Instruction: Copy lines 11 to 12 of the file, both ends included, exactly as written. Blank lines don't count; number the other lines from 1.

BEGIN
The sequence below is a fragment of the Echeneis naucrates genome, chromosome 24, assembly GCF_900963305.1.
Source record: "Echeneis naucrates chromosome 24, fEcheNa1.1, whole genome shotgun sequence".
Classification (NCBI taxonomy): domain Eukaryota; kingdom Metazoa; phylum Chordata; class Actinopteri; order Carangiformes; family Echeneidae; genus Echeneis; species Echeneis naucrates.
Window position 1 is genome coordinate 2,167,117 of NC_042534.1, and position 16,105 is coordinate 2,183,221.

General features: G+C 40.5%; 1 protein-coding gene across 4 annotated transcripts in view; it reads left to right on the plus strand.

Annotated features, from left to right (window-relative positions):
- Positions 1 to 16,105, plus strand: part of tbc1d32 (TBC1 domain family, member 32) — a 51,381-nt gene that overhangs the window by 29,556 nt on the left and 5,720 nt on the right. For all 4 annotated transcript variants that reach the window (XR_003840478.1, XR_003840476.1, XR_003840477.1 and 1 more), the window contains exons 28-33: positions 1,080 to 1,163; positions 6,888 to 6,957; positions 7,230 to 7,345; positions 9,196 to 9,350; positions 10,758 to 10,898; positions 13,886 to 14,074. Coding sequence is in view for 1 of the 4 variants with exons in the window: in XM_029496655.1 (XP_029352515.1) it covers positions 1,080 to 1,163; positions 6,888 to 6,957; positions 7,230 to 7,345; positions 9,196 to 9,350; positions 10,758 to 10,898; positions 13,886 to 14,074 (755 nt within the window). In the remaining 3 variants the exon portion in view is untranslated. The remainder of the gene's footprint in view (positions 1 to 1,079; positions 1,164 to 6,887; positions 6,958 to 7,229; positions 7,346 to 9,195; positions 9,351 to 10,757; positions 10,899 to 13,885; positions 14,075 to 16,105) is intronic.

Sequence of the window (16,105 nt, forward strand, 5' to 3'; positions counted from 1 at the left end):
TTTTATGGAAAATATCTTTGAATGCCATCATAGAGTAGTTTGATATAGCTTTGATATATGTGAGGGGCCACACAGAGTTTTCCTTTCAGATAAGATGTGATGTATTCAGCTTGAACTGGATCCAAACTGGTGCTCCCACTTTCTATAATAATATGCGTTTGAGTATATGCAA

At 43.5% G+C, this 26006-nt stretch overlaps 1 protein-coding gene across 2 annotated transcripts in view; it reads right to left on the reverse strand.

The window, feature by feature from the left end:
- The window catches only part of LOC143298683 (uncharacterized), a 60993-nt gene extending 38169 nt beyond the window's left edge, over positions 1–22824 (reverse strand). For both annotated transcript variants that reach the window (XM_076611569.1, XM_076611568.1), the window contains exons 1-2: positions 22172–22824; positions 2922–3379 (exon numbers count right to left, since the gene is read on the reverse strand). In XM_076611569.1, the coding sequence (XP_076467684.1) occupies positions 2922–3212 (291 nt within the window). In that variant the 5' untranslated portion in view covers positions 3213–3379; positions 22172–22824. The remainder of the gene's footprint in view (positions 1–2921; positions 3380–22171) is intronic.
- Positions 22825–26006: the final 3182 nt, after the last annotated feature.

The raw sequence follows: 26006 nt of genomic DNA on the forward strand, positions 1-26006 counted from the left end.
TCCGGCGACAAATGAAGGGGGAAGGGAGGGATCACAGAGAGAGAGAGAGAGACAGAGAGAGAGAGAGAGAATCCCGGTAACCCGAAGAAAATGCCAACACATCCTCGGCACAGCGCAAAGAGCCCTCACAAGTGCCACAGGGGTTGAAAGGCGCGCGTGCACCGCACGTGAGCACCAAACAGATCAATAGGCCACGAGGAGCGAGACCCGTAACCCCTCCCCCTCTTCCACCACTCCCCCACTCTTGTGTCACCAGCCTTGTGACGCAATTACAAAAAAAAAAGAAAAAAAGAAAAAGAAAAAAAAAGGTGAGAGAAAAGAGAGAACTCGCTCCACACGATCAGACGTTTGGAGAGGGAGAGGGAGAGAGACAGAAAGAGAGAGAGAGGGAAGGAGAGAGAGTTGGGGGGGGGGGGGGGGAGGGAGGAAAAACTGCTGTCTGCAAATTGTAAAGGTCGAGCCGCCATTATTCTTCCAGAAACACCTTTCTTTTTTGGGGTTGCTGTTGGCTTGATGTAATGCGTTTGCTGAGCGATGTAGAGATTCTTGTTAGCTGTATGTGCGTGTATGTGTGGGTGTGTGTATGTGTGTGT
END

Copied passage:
The window, feature by feature from the left end:
- The window catches only part of LOC143298683 (uncharacterized), a 60993-nt gene extending 38169 nt beyond the window's left edge, over positions 1–22824 (reverse strand). For both annotated transcript variants that reach the window (XM_076611569.1, XM_076611568.1), the window contains exons 1-2: positions 22172–22824; positions 2922–3379 (exon numbers count right to left, since the gene is read on the reverse strand). In XM_076611569.1, the coding sequence (XP_076467684.1) occupies positions 2922–3212 (291 nt within the window). In that variant the 5' untranslated portion in view covers positions 3213–3379; positions 22172–22824. The remainder of the gene's footprint in view (positions 1–2921; positions 3380–22171) is intronic.